Mediterranean red star (Echinaster sepositus). | Maite Vázquez (COB-IEO).


Sea stars or starfish are one of the most iconic and emblematic marine species and several of them are present in the waters surrounding Mallorca. Although quiet and peaceful at first sight, these invertebrates hide many surprises and have exceptional abilities.

There are approximately 2.000 different species of starfish living in the world’s oceans today. These animals are present all around the world from shallow tropical waters to cold deep oceans up to 6 km depth. Starfish belong to the taxonomic group ‘Echinodermata’ (hard-skin in ancient Greek) which also include other hard-skin animals such as sand dollars, sea urchins, sea cucumbers, sea lilies and brittle stars.

Starfish have a central disk with 5 or more arms or limbs; some can have up to 50 arms! Their vital organs are placed in the arms rather than in the centre of the body. Underneath their arms are thousands of tube-like feet which allow them to move at a similar speed to a snail. These feet release a sticky substance that protects starfish from falling or drifting away with strong currents or tides. And they even have some primitive eyes located at the end of each limb that allows them to detect shapes and locate prey.

Contrary to what one might imagine, most starfish, at least the ones we find in Balearic waters, are voracious predators hunting mainly at night, and feeding on shellfish, crabs, worms, small fish and sea urchins. Other species are detritivores feeding on sediment, and a few are cannibals eating other starfish species. One of their most astonishing features is that they have enough strength to open up a closed shell, such as a mussel and rather than eating the mussel and digesting it in their body, they start the digestion outside by extracting their own stomach out.

Starfish have regenerative powers, and if they have an accident they can grow back lost body parts. For instance, even if they only have one arm left, they are able to grow back the rest. It is a slow process that sometimes can take up to a year, but these abilities allow them to reach ages of up to 35 years.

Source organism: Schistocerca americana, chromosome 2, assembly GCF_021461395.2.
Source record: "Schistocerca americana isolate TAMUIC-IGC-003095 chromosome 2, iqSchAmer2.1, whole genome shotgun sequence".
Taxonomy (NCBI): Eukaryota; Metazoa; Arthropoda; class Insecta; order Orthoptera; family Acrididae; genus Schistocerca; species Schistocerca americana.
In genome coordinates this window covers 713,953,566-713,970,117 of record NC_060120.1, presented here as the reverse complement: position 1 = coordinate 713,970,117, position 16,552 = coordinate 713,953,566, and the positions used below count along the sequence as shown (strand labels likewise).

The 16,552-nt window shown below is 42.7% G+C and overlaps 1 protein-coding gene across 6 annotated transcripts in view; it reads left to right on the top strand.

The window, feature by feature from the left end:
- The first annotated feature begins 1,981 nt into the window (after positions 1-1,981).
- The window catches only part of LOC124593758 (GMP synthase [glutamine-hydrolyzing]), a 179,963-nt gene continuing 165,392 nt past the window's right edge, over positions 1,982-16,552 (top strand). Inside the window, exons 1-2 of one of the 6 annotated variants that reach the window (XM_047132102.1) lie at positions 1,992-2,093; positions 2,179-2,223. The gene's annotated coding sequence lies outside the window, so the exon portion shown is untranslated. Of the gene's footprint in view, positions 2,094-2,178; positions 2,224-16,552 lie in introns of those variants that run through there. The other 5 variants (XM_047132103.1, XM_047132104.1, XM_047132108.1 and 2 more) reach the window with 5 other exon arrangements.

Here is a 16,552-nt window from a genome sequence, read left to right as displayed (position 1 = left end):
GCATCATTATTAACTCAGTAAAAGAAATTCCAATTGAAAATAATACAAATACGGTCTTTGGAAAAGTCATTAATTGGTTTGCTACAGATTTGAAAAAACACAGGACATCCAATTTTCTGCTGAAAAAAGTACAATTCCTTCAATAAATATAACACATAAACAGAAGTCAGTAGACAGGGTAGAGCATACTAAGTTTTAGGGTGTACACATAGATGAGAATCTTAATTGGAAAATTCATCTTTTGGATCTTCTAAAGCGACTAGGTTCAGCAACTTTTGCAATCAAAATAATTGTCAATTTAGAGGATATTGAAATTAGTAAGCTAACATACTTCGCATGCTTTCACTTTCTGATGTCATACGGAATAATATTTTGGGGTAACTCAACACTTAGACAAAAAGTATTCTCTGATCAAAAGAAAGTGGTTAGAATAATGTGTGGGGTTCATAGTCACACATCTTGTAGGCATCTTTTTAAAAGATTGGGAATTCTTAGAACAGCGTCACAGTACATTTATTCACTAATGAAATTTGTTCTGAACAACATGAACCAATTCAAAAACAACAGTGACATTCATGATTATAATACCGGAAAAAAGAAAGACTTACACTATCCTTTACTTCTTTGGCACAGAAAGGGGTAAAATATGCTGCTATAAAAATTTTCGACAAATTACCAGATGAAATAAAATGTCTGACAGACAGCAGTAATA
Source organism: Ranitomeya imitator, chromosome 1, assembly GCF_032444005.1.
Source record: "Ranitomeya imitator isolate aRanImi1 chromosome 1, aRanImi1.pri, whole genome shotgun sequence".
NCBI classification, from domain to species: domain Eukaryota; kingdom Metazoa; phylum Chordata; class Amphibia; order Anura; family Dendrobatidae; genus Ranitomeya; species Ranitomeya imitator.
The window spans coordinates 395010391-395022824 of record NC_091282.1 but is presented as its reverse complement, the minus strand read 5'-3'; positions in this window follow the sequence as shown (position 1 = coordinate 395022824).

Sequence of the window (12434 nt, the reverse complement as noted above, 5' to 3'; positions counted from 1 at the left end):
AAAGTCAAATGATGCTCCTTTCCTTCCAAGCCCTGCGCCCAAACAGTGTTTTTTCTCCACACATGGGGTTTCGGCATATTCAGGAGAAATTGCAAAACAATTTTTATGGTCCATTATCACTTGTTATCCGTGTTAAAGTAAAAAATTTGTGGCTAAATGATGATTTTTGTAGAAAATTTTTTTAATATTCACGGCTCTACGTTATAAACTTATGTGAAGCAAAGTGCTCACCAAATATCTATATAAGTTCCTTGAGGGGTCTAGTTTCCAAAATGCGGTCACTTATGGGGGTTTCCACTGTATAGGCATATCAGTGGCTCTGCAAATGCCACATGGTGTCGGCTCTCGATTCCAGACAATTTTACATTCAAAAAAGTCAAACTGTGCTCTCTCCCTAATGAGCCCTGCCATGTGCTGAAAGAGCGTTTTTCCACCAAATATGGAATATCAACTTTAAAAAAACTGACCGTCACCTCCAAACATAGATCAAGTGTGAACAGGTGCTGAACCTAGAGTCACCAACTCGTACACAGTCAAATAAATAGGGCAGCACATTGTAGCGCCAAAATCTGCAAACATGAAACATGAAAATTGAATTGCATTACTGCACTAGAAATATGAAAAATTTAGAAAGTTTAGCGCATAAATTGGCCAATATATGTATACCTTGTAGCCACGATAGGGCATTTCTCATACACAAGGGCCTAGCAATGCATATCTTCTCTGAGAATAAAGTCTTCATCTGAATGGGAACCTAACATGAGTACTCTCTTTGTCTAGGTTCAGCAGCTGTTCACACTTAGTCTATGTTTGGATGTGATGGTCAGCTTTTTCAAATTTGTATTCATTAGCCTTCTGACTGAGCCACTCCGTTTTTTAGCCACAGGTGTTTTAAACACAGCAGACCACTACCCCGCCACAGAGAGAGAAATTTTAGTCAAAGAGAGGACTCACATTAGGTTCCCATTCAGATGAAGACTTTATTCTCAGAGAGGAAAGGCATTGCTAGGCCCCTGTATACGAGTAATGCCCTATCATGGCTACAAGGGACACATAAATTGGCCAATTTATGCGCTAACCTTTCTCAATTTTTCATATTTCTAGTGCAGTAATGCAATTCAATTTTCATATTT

Purple starfish (Ophidiaster ophidianus)

But, in spite of these powers and their hard skin, they are also prey to other animals with strong teeth such as rays, sharks, turtles and seagulls.

These are some examples of the most commonly found species in Balearic waters:

1 Mediterranean starfish (Echinaster sepositus): a bright red colour, found in shallow rocky environments.

2 Purple starfish (Ophidiaster ophidianus): darker red colour than the Mediterranean starfish, also found on rocky shallow areas in the warmest parts of the Mediterranean.

3 Astropecten spinulosus: endemic to the Balearic Islands with a greyish brown or pinkish colour, buries itself in the sand.

4 Blue spiny starfish (Coscinasterias tenuispina): usually lives under the stones and seagrass meadows where it feeds on detritus. With white and brown stains this species has more than 5 arms with small spines.

5 Starlet cushion star (Asterina gibbosa): small in size (between 2-4 cm) with short arms and pentagonal shape. Greenish grey or reddish, it can be found under rocks, sand and Posidonia meadows at shallow depths.

6 Spiny starfish (Marthasterias glacialis): the largest starfish of our coasts is greenish brown and with three rows of hard spines. Very voracious and active at night.

Starfish face a mix of threats and pressures and are vulnerable to wastewater pollution, physical damage from anchors and chains, and over-exploitation in locations where their catch is allowed for commercial purposes; something which fortunately, does not happen in the Balearics.

If you come across one of these beautiful animals while snorkelling or diving, it’s always better to enjoy them without touching them. But if you can’t resist the temptation to hold them in your hands please make sure you leave them exactly where you found them and do not take them out of the water.